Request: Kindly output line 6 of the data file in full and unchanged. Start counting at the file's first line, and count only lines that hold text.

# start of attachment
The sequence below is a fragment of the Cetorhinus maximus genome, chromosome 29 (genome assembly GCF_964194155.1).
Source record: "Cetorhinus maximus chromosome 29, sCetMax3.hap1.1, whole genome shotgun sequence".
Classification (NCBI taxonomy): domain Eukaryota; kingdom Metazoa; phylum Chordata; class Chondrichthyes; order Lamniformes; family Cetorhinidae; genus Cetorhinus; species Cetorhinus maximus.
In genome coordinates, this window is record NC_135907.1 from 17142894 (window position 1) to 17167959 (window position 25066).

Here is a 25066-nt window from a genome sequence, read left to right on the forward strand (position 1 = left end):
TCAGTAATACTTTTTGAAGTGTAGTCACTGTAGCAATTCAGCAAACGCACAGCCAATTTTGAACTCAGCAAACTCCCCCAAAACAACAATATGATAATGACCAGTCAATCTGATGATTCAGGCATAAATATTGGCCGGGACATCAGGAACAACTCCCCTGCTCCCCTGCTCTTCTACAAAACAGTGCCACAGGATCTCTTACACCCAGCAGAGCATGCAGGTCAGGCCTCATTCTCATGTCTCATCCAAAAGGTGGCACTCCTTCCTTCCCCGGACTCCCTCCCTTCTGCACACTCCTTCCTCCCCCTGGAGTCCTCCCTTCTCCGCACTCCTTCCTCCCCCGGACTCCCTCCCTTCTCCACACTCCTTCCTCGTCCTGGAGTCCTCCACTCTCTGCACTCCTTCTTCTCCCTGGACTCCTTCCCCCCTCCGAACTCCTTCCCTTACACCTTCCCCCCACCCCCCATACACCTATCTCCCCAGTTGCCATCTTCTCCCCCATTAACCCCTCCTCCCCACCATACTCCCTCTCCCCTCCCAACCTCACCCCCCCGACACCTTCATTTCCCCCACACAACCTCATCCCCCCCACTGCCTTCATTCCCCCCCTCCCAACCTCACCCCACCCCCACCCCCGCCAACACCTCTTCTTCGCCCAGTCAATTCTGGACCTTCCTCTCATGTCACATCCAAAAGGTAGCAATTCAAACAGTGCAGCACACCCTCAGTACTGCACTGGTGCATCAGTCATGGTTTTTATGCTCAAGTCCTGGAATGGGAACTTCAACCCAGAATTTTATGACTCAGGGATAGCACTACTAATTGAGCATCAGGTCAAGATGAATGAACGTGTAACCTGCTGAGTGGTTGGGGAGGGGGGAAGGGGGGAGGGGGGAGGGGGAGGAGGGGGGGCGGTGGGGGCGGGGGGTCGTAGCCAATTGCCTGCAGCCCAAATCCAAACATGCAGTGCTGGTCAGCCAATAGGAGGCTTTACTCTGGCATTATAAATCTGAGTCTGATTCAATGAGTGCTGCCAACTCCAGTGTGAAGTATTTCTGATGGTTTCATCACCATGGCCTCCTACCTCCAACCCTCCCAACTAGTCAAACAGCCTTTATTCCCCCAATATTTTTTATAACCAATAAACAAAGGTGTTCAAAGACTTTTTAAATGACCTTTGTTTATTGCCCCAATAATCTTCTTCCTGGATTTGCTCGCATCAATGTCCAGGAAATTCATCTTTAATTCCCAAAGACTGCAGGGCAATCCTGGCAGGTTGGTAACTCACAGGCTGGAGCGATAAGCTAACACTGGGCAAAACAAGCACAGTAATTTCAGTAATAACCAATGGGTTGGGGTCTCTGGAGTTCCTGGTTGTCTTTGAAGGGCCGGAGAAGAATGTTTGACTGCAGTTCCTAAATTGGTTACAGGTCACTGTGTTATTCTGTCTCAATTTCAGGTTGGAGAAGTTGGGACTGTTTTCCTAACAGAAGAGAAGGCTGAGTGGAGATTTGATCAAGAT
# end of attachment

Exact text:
TCAGTAATACTTTTTGAAGTGTAGTCACTGTAGCAATTCAGCAAACGCACAGCCAATTTTGAACTCAGCAAACTCCCCCAAAACAACAATATGATAATGACCAGTCAATCTGATGATTCAGGCATAAATATTGGCCGGGACATCAGGAACAACTCCCCTGCTCCCCTGCTCTTCTACAAAACAGTGCCACAGGATCTCTTACACCCAGCAGAGCATGCAGGTCAGGCCTCATTCTCATGTCTCATCCAAAAGGTGGCACTCCTTCCTTCCCCGGACTCCCTCCCTTCTGCACACTCCTTCCTCCCCCTGGAGTCCTCCCTTCTCCGCACTCCTTCCTCCCCCGGACTCCCTCCCTTCTCCACACTCCTTCCTCGTCCTGGAGTCCTCCACTCTCTGCACTCCTTCTTCTCCCTGGACTCCTTCCCCCCTCCGAACTCCTTCCCTTACACCTTCCCCCCACCCCCCATACACCTATCTCCCCAGTTGCCATCTTCTCCCCCATTAACCCCTCCTCCCCACCATACTCCCTCTCCCCTCCCAACCTCACCCCCCCGACACCTTCATTTCCCCCACACAACCTCATCCCCCCCACTGCCTTCATTCCCCCCCTCCCAACCTCACCCCACCCCCACCCCCGCCAACACCTCTTCTTCGCCCAGTCAATTCTGGACCTTCCTCTCATGTCACATCCAAAAGGTAGCAATTCAAACAGTGCAGCACACCCTCAGTACTGCACTGGTGCATCAGTCATGGTTTTTATGCTCAAGTCCTGGAATGGGAACTTCAACCCAGAATTTTATGACTCAGGGATAGCACTACTAATTGAGCATCAGGTCAAGATGAATGAACGTGTAACCTGCTGAGTGGTTGGGGAGGGGGGAAGGGGGGAGGGGGGAGGGGGAGGAGGGGGGGCGGTGGGGGCGGGGGGTCGTAGCCAATTGCCTGCAGCCCAAATCCAAACATGCAGTGCTGGTCAGCCAATAGGAGGCTTTACTCTGGCATTATAAATCTGAGTCTGATTCAATGAGTGCTGCCAACTCCAGTGTGAAGTATTTCTGATGGTTTCATCACCATGGCCTCCTACCTCCAACCCTCCCAACTAGTCAAACAGCCTTTATTCCCCCAATATTTTTTATAACCAATAAACAAAGGTGTTCAAAGACTTTTTAAATGACCTTTGTTTATTGCCCCAATAATCTTCTTCCTGGATTTGCTCGCATCAATGTCCAGGAAATTCATCTTTAATTCCCAAAGACTGCAGGGCAATCCTGGCAGGTTGGTAACTCACAGGCTGGAGCGATAAGCTAACACTGGGCAAAACAAGCACAGTAATTTCAGTAATAACCAATGGGTTGGGGTCTCTGGAGTTCCTGGTTGTCTTTGAAGGGCCGGAGAAGAATGTTTGACTGCAGTTCCTAAATTGGTTACAGGTCACTGTGTTATTCTGTCTCAATTTCAGGTTGGAGAAGTTGGGACTGTTTTCCTAACAGAAGAGAAGGCTGAGTGGAGATTTGATCAAGAT